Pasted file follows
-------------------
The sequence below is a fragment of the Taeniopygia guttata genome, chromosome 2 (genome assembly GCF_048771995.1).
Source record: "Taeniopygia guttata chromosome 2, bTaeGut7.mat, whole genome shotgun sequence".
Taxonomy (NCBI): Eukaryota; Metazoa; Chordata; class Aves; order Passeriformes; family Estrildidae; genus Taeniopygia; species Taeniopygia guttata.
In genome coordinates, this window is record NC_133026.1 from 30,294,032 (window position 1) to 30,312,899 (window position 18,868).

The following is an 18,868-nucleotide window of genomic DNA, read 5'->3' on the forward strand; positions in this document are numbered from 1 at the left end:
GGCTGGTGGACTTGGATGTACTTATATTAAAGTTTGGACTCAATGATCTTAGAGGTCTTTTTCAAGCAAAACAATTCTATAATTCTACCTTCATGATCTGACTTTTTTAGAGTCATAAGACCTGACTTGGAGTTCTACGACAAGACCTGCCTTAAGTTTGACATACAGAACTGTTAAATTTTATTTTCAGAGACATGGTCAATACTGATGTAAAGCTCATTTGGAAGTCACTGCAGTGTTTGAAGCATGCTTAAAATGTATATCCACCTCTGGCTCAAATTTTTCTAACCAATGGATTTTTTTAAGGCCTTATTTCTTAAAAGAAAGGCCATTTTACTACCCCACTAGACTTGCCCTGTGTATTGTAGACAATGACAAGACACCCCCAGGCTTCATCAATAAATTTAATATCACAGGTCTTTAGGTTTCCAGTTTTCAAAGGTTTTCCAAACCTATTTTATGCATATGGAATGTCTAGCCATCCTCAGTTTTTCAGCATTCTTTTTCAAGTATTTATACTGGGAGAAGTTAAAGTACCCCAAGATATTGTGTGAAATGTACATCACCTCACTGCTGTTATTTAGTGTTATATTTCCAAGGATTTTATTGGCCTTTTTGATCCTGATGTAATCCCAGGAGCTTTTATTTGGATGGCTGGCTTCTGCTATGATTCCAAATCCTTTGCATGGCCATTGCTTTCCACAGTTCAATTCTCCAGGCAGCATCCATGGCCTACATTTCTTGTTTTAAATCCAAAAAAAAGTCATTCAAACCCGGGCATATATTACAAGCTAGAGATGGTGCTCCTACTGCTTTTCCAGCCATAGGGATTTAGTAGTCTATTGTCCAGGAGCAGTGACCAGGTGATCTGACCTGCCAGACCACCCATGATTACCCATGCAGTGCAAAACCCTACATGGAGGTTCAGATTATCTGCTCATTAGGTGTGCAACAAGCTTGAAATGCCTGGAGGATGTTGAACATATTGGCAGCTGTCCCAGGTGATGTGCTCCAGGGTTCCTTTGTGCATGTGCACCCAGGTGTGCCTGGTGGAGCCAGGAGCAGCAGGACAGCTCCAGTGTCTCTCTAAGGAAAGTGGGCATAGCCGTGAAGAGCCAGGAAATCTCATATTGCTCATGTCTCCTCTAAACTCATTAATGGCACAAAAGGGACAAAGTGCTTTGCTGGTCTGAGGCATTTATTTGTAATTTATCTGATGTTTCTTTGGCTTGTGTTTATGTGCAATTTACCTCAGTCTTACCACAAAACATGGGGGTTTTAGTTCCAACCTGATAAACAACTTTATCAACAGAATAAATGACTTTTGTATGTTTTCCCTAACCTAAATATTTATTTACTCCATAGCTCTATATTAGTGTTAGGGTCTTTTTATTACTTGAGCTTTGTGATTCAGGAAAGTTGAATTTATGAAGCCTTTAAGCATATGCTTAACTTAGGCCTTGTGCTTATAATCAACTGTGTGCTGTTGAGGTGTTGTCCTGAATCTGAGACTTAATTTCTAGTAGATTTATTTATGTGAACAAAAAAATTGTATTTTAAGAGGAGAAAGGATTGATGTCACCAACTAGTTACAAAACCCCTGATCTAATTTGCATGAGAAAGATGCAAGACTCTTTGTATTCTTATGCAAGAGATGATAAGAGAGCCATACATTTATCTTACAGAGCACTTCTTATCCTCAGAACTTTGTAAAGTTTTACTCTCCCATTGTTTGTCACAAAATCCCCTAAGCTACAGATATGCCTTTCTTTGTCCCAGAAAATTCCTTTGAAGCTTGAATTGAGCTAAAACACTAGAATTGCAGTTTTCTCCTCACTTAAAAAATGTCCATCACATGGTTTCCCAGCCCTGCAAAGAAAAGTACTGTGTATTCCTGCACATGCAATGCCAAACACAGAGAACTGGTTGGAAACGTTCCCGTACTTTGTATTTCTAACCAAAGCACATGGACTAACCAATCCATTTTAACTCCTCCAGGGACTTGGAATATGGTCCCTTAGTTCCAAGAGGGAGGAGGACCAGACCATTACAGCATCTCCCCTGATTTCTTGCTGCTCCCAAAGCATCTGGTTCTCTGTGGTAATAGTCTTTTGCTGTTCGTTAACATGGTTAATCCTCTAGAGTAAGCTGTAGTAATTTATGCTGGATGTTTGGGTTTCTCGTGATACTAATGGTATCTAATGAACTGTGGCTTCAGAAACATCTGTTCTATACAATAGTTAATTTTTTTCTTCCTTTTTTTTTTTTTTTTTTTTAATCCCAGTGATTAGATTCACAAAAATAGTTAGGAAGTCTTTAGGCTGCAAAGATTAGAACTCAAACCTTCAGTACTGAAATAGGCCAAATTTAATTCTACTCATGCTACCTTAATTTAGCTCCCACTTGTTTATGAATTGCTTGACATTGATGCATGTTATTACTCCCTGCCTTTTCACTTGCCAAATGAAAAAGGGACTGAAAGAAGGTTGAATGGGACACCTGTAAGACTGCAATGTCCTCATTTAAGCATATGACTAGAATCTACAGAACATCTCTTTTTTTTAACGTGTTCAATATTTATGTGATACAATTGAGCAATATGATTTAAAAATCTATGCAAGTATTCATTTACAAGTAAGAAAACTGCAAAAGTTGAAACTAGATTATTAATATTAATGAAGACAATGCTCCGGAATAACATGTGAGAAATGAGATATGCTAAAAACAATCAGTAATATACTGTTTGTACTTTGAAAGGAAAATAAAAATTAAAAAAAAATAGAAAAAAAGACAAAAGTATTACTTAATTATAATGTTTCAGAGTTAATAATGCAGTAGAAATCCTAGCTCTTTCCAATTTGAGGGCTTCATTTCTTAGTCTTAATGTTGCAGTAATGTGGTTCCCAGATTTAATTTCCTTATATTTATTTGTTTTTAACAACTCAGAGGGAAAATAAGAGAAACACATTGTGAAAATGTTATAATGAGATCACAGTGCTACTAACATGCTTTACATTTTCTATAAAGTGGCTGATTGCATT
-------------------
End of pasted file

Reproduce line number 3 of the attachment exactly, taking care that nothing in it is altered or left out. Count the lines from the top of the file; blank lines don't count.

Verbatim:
Taxonomy (NCBI): Eukaryota; Metazoa; Chordata; class Aves; order Passeriformes; family Estrildidae; genus Taeniopygia; species Taeniopygia guttata.